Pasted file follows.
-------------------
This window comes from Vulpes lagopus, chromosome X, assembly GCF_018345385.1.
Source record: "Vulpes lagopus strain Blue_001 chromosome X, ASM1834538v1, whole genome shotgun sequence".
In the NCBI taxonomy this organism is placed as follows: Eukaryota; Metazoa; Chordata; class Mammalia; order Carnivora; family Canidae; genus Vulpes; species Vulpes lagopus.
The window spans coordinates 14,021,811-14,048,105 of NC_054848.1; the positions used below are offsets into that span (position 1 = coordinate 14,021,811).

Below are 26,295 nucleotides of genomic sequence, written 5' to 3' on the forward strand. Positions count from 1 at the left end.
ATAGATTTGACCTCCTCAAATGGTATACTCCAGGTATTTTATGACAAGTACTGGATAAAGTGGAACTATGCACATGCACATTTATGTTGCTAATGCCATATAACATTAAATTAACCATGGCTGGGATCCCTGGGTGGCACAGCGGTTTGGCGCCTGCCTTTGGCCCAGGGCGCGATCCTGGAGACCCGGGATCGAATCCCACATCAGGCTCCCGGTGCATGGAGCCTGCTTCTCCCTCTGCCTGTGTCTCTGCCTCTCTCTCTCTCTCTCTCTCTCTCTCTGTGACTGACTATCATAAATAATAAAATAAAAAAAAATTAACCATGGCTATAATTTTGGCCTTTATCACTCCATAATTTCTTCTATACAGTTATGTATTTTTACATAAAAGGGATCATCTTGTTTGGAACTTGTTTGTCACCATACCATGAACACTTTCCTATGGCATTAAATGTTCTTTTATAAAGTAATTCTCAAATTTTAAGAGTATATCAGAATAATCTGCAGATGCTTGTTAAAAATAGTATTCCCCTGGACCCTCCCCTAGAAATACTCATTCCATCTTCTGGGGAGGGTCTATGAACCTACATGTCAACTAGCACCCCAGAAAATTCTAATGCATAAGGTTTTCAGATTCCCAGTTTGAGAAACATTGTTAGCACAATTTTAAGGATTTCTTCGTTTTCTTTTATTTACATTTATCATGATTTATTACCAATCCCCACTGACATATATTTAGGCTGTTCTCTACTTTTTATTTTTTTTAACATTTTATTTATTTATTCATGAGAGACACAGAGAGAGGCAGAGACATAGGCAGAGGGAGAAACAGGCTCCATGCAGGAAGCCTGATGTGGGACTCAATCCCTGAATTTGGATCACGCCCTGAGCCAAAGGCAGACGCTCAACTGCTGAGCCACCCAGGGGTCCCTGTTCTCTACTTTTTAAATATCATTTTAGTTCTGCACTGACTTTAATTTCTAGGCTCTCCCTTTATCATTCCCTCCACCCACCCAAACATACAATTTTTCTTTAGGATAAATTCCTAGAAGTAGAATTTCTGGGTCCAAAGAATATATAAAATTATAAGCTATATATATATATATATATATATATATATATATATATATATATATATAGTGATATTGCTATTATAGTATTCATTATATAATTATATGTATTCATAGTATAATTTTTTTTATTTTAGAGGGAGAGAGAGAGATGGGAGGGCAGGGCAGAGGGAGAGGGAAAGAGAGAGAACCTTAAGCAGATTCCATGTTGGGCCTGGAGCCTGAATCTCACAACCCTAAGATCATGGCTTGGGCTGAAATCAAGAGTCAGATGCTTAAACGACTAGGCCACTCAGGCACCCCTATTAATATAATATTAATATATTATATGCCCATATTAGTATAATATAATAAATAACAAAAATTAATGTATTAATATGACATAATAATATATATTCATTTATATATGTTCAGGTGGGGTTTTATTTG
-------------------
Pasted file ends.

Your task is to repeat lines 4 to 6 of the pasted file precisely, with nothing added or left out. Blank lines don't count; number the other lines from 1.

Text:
The window spans coordinates 14,021,811-14,048,105 of NC_054848.1; the positions used below are offsets into that span (position 1 = coordinate 14,021,811).

Below are 26,295 nucleotides of genomic sequence, written 5' to 3' on the forward strand. Positions count from 1 at the left end.
ATAGATTTGACCTCCTCAAATGGTATACTCCAGGTATTTTATGACAAGTACTGGATAAAGTGGAACTATGCACATGCACATTTATGTTGCTAATGCCATATAACATTAAATTAACCATGGCTGGGATCCCTGGGTGGCACAGCGGTTTGGCGCCTGCCTTTGGCCCAGGGCGCGATCCTGGAGACCCGGGATCGAATCCCACATCAGGCTCCCGGTGCATGGAGCCTGCTTCTCCCTCTGCCTGTGTCTCTGCCTCTCTCTCTCTCTCTCTCTCTCTCTCTGTGACTGACTATCATAAATAATAAAATAAAAAAAAATTAACCATGGCTATAATTTTGGCCTTTATCACTCCATAATTTCTTCTATACAGTTATGTATTTTTACATAAAAGGGATCATCTTGTTTGGAACTTGTTTGTCACCATACCATGAACACTTTCCTATGGCATTAAATGTTCTTTTATAAAGTAATTCTCAAATTTTAAGAGTATATCAGAATAATCTGCAGATGCTTGTTAAAAATAGTATTCCCCTGGACCCTCCCCTAGAAATACTCATTCCATCTTCTGGGGAGGGTCTATGAACCTACATGTCAACTAGCACCCCAGAAAATTCTAATGCATAAGGTTTTCAGATTCCCAGTTTGAGAAACATTGTTAGCACAATTTTAAGGATTTCTTCGTTTTCTTTTATTTACATTTATCATGATTTATTACCAATCCCCACTGACATATATTTAGGCTGTTCTCTACTTTTTATTTTTTTTAACATTTTATTTATTTATTCATGAGAGACACAGAGAGAGGCAGAGACATAGGCAGAGGGAGAAACAGGCTCCATGCAGGAAGCCTGATGTGGGACTCAATCCCTGAATTTGGATCACGCCCTGAGCCAAAGGCAGACGCTCAACTGCTGAGCCACCCAGGGGTCCCTGTTCTCTACTTTTTAAATATCATTTTAGTTCTGCACTGACTTTAATTTCTAGGCTCTCCCTTTATCATTCCCTCCACCCACCCAAACATACAATTTTTCTTTAGGATAAATTCCTAGAAGTAGAATTTCTGGGTCCAAAGAATATATAAAATTATAAGCTATATATATATATATATATATATATATATATATATATATATATATATAGTGATATTGCTATTATAGTATTCATTATATAATTATATGTATTCATAGTATAATTTTTTTTATTTTAGAGGGAGAGAGAGAGATGGGAGGGCAGGGCAGAGGGAGAGGGAAAGAGAGAGAACCTTAAGCAGATTCCATGTTGGGCCTGGAGCCTGAATCTCACAACCCTAAGATCATGGCTTGGGCTGAAATCAAGAGTCAGATGCTTAAACGACTAGGCCACTCAGGCACCCCTATTAATATAATATTAATATATTATATGCCCATATTAGTATAATATAATAAATAACAAAAATTAATGTATTAATATGACATAATAATATATATTCATTTATATATGTTCAGGTGGGGTTTTATTTG